It doesn't matter whether they're dealing with criminal charges as a result of arrests during protests or whether they're dealing with petty government bureaucrats who over-extend the rights they have to intrude into the privacy of those needing to access the social safety net; make decisions about who does and doesn't get access to the social safety net; or how they interpret the rules regarding the type of access, etc.

I can also attest to the fact that despite the fact that I have been eligible for Legal Aid at different points in my life based on income, I have never, throughout my entire lifetime, been granted access to the benefit because of these extra-legal regulations that the Provincial governments of ALL political stripes have given themselves the right to impose.

It's important to remember here that Canada is constitutionally different from the US in that we don't have inviolable rights. We aren't a republic. 

As a result, what we have is privileges that are deceptively called 'rights' which are granted to us by the state and which can (and have been) taken away from us at the drop of a hat when the state deems that wish to withdraw the granting of the privileges they've given us. (eg. War Measures Act imposed in 1970, Ontario Legislation imposed during the G8/G20 in Toronto in 2008 - both were by Liberal governments and swept under the proverbial carpet).

Any excuse to do this can (and has been) used, whether it's 'terrorism' (Bill C-41: Anti-Terrorism Act) or 'financial' (Provincial Regulations controlling access to Legal Aid) or something else. 

The Canadian Charter of Rights and Freedoms grants Canadians the following privileges:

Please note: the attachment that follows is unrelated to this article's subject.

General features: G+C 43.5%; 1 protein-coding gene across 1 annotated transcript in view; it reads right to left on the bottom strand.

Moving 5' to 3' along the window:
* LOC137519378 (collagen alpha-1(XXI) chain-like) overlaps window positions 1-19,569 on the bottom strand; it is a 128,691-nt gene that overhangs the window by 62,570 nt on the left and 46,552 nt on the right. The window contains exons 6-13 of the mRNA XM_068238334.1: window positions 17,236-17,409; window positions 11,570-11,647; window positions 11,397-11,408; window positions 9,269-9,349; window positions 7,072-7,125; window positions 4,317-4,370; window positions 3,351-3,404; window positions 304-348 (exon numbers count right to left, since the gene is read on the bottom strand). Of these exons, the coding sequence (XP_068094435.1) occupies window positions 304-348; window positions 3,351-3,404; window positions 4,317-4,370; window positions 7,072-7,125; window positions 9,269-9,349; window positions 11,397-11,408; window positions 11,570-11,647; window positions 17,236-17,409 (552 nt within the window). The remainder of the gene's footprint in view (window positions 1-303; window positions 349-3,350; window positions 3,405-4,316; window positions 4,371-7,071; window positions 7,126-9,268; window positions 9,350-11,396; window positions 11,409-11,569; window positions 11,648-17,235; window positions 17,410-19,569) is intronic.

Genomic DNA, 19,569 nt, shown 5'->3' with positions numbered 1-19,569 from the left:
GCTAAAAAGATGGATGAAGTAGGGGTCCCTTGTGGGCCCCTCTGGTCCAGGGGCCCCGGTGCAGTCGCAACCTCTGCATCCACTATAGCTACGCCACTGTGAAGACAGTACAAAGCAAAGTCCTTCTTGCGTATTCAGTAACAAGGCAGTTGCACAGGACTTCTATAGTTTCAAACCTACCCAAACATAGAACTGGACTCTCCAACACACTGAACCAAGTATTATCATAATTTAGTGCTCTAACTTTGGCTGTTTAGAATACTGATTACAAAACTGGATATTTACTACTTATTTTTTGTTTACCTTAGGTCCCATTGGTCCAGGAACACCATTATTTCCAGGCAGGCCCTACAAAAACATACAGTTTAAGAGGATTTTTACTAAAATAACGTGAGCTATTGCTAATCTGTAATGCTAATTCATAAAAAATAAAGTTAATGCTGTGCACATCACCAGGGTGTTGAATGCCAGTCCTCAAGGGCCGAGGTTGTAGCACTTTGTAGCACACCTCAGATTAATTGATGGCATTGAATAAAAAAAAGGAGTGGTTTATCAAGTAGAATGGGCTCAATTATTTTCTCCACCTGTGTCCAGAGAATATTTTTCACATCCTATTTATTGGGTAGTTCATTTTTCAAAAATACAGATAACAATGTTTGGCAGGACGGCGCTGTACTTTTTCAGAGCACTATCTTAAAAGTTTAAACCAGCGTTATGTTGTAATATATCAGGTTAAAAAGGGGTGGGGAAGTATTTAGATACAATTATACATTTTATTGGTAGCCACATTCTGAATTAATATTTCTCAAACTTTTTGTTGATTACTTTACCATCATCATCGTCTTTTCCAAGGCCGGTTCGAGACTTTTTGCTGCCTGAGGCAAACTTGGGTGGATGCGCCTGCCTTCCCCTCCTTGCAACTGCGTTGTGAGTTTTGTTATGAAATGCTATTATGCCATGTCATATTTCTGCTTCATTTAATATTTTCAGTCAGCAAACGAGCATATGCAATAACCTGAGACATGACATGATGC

15. (1) Every individual is equal before and under the law and has the right to the equal protection and equal benefit of the law without discrimination and, in particular, without discrimination based on race, national or ethnic origin, colour, religion, sex, age or mental or physical disability.
(2) Subsection (1) does not preclude any law, program or activity that has as its object the amelioration of conditions of disadvantaged individuals or groups including those that are disadvantaged because of race, national or ethnic origin, colour, religion, sex, age or mental or physical disability. (84) 
24. (1) Anyone whose rights or freedoms, as guaranteed by this Charter, have been infringed or denied may apply to a court of competent jurisdiction to obtain such remedy as the court considers appropriate and just in the circumstances.  
--Canadian Charter of Rights and Freedoms

Given that these are the privileges granted to Canadians by the State.

Given that Ontario Legal Aid (and that of other provinces) restricts who can access Legal Aid based on type of case and not just income.

Given that the Province is often the party that is likely to be challenged, sued in these cases.

When the Province restricts Access to Legal Aid in any way for any reason other than income ...

Are they not violating each and every Canadians' Charter Rights and Freedoms to Access to Justice and doing so in a manner which is not only self-serving (covering their own asses) but prejudicial and harmful to the citizens of that Province?

Isn't that Corruption?
cor·rup·tion kəˈrəpSHən noun noun: corruption; plural noun: corruptions
1. dishonest or fraudulent conduct by those in power, typically involving bribery.
2. the action of making someone or something morally depraved or the state of being so.
I'm not a lawyer but it sure looks that way to me.

Apparently there are lawyers and others who agree that access is being restricted, and that it's a problem, if you read the following article written in 2007. However, note, that in 2007 things just got worse. It was bad before then too. And also note that these changes which reduced accessibility to justice occurred both at the Federal and Provincial levels which implicates ALL of the major Canadian political parties.

Has Corruption become so systemic that we don't recognize it anymore, even when it slaps us in the face?

Have Canadians really become such lazy, apathetic slobs that we've stopped caring about our own Civil Rights?

If not, then why the hell aren't we metaphorically storming the barricades over this one?

And where the hell is the Canadian Civil Liberties Association?